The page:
Jovano, Jovanke: Songs from the old times, sounds of today

I own a copy of an album called “Adio querida” by a Czech group, “Gothart”. It’s about ten years old, we bought it at a medieval fair when I was still a kid. It is full of songs from Macedonia and Bulgaria, of Romani and Sephardim. Old, traditional folk songs that have been sung by generations over generations.

I love this album very much. Not only because of the melancholy and the lightness of its songs, but because it is handcrafted music. It is music from another age. An age when music was not a self-contained record, but an ever-changing process of singing and listening, dancing and whistling.

Simply put, it’s music from a read/write culture. For someone grown up in a society still dominated by the paradigms of the industrial era, the era of pop stars being hyped, their faces staring at us millionfold from ad spaces and CD racks, their music repeated every minute on top 40 radio stations, this age-old music is a revelation.

And today, there’s hope to get it back. An article on Global Voices reports on efforts to preserve Macedonian folk music. It is a great project, but to preserve folk music, we must subject it to an endless cycle of renewal, must sing it, changing its lyrics according to our mood, injecting in its melody the beat of our days.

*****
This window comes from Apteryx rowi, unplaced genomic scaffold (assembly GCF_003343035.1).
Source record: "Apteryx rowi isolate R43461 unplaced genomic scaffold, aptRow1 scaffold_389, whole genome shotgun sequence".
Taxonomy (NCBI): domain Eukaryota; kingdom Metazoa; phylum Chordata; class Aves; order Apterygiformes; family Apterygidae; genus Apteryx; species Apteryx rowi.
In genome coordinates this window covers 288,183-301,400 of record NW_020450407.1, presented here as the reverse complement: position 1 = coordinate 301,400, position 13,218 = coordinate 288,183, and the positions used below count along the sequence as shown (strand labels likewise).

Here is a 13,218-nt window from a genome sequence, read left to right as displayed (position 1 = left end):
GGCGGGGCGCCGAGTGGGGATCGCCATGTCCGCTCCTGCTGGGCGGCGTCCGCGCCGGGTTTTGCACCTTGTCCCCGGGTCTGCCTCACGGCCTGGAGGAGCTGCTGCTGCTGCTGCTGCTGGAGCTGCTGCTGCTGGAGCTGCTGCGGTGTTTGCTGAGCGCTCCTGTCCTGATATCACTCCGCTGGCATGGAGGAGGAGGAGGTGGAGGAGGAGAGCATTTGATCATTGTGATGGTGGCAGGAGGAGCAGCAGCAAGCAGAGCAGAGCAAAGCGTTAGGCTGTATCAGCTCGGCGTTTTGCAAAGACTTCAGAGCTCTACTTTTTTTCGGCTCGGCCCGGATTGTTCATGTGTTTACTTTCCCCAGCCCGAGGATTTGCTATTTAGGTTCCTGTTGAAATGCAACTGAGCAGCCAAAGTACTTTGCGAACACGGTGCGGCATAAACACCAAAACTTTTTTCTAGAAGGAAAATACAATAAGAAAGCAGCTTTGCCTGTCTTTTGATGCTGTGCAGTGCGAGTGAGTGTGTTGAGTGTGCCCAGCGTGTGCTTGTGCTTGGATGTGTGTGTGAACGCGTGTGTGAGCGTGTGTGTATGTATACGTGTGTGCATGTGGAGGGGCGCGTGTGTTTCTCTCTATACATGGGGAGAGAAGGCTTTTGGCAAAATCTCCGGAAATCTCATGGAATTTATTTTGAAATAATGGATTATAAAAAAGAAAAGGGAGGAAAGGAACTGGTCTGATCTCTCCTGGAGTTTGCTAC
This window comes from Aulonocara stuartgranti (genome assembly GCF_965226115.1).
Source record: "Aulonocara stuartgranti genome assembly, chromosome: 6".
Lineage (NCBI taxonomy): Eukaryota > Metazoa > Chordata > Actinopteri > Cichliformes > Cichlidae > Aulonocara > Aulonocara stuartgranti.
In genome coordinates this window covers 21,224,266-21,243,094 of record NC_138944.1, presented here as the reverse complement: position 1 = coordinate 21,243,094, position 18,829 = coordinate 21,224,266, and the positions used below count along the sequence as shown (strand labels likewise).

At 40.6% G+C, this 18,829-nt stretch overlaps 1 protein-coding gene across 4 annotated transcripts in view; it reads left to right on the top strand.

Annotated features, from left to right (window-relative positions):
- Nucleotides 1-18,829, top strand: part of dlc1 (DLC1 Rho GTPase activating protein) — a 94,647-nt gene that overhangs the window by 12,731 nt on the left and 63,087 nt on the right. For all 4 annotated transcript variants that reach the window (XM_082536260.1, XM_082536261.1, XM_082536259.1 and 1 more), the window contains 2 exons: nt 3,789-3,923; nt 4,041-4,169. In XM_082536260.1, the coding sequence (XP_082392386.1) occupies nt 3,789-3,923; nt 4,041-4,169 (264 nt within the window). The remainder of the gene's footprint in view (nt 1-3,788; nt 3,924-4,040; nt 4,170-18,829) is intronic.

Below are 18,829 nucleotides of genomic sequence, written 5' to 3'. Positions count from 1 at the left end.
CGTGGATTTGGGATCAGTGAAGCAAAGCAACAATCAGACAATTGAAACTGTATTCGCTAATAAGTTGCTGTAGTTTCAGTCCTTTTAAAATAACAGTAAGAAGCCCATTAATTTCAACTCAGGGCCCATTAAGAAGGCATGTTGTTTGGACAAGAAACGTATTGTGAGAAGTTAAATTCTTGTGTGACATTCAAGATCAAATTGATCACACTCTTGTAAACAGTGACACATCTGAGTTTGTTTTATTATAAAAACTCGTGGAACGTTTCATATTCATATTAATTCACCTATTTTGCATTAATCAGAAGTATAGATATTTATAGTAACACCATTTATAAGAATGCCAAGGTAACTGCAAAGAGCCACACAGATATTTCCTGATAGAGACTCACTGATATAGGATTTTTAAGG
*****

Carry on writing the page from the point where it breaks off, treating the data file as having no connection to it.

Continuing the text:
Folk music is a commons: Its rhythms and tunes and lyrics are free for everybody to use. There is no copyright restricting what we do with it, its authors are dead and long forgotten. It’s non-competitive, one can’t use it up. You got nothing to lose.

The songs of today, in the contrary, are “owned” by labels. But the youth is reclaiming the music. Every cover on Youtube, recorded in a messy room by a 15 year old on a cheap guitar, brings us a step farther from a read-only culture to a read/write one. The old communities in which music would be lived together have vanished, but new ones are springing up on the Web every day.

A “cult of the amateur”? Indeed: An everyday celebration of music by people who love what they do. And don’t dare to think about monetization. You wouldn’t pay a friend for accompanying you to a party, would you? Music is there to be sung and played. Do it!

Video: “Jovano, Jovanke“, a Macedonian folk song, performed by an (apparently Brazilian) enthusiast. Lyrics on, the project introduced in the Global Voices post.

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